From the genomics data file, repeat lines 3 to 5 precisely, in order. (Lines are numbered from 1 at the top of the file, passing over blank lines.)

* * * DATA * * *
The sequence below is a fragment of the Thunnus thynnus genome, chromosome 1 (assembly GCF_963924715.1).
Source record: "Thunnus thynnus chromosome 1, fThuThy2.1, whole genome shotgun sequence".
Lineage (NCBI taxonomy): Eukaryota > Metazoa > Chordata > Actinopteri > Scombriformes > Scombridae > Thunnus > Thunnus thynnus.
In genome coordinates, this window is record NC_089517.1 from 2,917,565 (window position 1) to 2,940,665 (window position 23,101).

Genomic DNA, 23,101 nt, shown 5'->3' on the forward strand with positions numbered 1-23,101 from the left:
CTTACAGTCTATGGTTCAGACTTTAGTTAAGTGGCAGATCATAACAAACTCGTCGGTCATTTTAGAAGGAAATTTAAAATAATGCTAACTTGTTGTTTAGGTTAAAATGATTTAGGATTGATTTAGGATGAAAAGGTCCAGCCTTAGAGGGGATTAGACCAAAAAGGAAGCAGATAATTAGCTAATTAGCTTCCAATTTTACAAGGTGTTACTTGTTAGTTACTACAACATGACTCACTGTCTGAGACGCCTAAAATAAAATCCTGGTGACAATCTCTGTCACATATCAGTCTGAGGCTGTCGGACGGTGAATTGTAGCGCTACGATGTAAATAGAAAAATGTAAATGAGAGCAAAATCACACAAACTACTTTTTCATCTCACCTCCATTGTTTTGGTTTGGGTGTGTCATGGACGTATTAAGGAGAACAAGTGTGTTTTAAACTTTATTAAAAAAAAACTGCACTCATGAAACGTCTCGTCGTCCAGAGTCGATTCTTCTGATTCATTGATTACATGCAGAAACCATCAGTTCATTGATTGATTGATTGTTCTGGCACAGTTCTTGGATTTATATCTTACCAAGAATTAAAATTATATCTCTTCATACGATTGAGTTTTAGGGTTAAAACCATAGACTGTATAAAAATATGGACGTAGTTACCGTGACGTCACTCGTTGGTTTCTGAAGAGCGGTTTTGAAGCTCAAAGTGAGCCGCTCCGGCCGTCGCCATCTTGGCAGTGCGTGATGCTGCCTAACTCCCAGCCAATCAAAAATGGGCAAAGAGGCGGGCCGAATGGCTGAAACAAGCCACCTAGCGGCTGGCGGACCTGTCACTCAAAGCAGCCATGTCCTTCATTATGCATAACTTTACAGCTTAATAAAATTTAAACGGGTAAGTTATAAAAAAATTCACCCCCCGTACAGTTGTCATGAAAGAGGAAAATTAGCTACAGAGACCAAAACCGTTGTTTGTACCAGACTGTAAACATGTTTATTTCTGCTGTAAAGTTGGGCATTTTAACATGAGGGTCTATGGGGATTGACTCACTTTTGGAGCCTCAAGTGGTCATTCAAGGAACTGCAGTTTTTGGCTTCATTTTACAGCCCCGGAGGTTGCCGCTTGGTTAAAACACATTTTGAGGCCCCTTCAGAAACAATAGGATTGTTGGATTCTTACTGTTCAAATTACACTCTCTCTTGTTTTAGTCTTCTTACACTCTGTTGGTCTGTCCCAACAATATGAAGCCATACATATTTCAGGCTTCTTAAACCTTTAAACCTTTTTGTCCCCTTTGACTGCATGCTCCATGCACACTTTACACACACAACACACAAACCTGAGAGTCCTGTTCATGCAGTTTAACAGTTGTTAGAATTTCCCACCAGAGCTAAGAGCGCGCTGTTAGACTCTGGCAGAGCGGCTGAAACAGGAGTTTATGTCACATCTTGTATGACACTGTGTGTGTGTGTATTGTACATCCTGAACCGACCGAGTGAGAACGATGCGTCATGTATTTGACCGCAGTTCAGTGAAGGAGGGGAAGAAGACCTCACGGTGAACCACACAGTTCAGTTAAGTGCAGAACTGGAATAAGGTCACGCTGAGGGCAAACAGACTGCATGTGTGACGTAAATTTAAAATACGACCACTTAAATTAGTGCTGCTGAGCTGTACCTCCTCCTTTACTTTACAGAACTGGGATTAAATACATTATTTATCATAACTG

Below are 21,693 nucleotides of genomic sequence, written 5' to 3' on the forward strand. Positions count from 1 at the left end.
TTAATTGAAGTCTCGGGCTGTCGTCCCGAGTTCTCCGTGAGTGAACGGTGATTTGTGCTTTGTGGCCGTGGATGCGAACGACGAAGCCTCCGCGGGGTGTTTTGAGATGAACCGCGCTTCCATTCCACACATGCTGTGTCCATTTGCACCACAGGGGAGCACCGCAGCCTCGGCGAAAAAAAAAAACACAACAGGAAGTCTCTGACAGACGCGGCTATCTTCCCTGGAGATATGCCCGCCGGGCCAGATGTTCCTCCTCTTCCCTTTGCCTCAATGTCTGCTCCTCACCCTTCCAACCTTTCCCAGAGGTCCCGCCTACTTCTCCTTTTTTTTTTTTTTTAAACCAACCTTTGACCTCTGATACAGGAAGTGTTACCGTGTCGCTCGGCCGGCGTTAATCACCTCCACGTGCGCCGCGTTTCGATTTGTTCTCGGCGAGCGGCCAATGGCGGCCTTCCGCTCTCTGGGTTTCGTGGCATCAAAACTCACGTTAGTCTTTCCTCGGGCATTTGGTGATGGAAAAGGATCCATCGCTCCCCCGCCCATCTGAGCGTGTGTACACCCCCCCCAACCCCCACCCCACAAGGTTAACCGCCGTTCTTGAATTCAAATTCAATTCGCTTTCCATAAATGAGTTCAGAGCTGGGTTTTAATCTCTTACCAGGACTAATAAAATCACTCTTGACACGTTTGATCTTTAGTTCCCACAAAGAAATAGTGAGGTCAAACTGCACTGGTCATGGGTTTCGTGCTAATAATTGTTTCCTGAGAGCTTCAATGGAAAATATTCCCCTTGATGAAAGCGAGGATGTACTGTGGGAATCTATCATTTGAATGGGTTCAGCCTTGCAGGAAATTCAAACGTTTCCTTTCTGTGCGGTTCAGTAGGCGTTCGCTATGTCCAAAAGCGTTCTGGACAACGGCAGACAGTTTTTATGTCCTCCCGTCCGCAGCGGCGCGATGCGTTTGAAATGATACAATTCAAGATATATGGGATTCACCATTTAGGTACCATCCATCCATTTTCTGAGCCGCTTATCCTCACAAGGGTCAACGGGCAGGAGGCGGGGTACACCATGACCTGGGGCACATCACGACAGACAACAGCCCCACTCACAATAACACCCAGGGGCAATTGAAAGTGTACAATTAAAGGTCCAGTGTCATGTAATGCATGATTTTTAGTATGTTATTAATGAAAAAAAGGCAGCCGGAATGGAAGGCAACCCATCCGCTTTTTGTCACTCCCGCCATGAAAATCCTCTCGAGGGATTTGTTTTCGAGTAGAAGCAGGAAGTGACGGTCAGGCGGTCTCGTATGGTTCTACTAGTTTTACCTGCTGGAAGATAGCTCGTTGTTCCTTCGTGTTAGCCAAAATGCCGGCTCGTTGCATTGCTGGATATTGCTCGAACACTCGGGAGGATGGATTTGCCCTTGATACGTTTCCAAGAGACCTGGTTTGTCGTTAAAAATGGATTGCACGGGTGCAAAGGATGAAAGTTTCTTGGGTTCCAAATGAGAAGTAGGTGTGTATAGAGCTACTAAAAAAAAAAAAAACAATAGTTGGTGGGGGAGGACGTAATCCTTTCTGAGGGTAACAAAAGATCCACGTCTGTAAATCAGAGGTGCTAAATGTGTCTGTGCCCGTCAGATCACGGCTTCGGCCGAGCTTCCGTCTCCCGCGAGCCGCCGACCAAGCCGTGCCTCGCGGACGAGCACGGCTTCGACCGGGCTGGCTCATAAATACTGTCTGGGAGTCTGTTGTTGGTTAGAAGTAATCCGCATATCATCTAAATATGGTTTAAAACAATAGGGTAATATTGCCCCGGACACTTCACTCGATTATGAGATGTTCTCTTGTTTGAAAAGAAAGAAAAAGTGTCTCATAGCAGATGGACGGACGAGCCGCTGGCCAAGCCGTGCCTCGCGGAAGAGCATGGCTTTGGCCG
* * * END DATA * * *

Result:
Lineage (NCBI taxonomy): Eukaryota > Metazoa > Chordata > Actinopteri > Scombriformes > Scombridae > Thunnus > Thunnus thynnus.
In genome coordinates, this window is record NC_089517.1 from 2,917,565 (window position 1) to 2,940,665 (window position 23,101).

Genomic DNA, 23,101 nt, shown 5'->3' on the forward strand with positions numbered 1-23,101 from the left: